On a fresh macOS installation, I wanted to pull down all my GitHub repositories (i) to work on my code locally and (ii) because redundant backups are never a bad thing.
I started digging around in the GitHub API, but getting set up with tokens and authentication (for private repositories) seemed like overkill for a one-off task like this. After half an hour of Stack Overflow and Postman, I gave up on the API method.
I didn’t want to have to clone each of the 50-odd repositories individually — at least not manually — because programmers are lazy.
Laziness: The quality that makes you go to great effort to reduce overall energy expenditure. It makes you write labor-saving programs that other people will find useful and document what you wrote so you don’t have to answer so many questions about it. …
“Computing Services allows personal homepages on web.uvic.ca. This web space can be used to host web pages, where owners can add and maintain content as well as set permissions. All faculty, staff, and students are allotted 1 GB of disk space, to be used either for email or web space. All computing usage at UVic, including personal web spaces, are subject to policy IM7200.”
Every student (regardless of faculty) is provided a web space at:
note the tilde before yourNetlinkID: “~”
Sometimes it’s handy to use the powers of a spreadsheet to process and manipulate data, and sometimes it’s even more useful to display that data in real time, with the functionality of the spreadsheet running on the back end.
You can do this for free with Google Sheets.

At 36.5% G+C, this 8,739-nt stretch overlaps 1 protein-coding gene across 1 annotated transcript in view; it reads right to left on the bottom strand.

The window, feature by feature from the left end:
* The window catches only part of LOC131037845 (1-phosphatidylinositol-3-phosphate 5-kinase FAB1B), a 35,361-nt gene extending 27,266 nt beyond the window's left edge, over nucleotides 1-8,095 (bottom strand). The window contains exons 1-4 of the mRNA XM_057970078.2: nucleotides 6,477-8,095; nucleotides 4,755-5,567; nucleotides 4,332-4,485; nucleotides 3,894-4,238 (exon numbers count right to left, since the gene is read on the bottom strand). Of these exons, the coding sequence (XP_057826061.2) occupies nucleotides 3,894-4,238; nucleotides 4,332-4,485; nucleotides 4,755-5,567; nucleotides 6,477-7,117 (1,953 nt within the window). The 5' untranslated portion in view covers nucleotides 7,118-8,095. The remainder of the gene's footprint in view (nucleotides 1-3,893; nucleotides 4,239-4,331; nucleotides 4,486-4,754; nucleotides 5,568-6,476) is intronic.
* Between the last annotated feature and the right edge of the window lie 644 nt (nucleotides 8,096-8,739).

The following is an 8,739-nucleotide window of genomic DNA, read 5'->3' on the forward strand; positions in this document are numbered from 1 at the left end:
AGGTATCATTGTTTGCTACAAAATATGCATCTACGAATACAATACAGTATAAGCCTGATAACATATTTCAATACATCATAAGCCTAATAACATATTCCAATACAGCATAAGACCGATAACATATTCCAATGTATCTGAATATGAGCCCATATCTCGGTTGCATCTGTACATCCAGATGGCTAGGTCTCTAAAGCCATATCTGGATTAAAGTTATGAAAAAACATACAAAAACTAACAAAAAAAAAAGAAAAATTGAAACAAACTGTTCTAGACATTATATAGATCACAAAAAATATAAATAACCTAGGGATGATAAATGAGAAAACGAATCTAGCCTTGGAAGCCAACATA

Here’s an example spreadsheet:
This is a work in progress. I will continue to add to it as time permits. Any comments or suggestions are welcome!
In UVic’s CSC 361 (Computer Communications and Networks) class, we’re required to develop and execute our programming assignments on the linux.csc.uvic.ca server(s) via SSH, servers on which we students are not granted
sudo privileges. I’ve been interested in learning Vim for a while, but the precipitous learning curve of Vim coupled with the allure of my fully-customized Sublime Text undermined that goal. …
Connecting to the UVic VPN gives you access to all the internal assets from anywhere, like wireless printing and personal network drive storage, which is awesome. The UVic VPN set-up documentation instructs you to download and install the Cisco application to connect… but Mac OS X 10.6+ already has a Cisco-compatible VPN client built in, so let’s use that.
The VPN configuration is accessible from the Network section of System Preferences.
Open that up,
[Edit — September 2017: Google has since added this functionality to their Backup & Sync client.]
I’m a big fan of automatic real-time remote backups of my personal files; however, I don’t like to lose the convenience of the default folder locations of ~/Documents, ~/Pictures, ~/Sites, et cetera since I have that tilde-slash in my muscle memory.
The system that works really well for me involves a cloud storage service’s desktop sync client and UNIX symlinks. …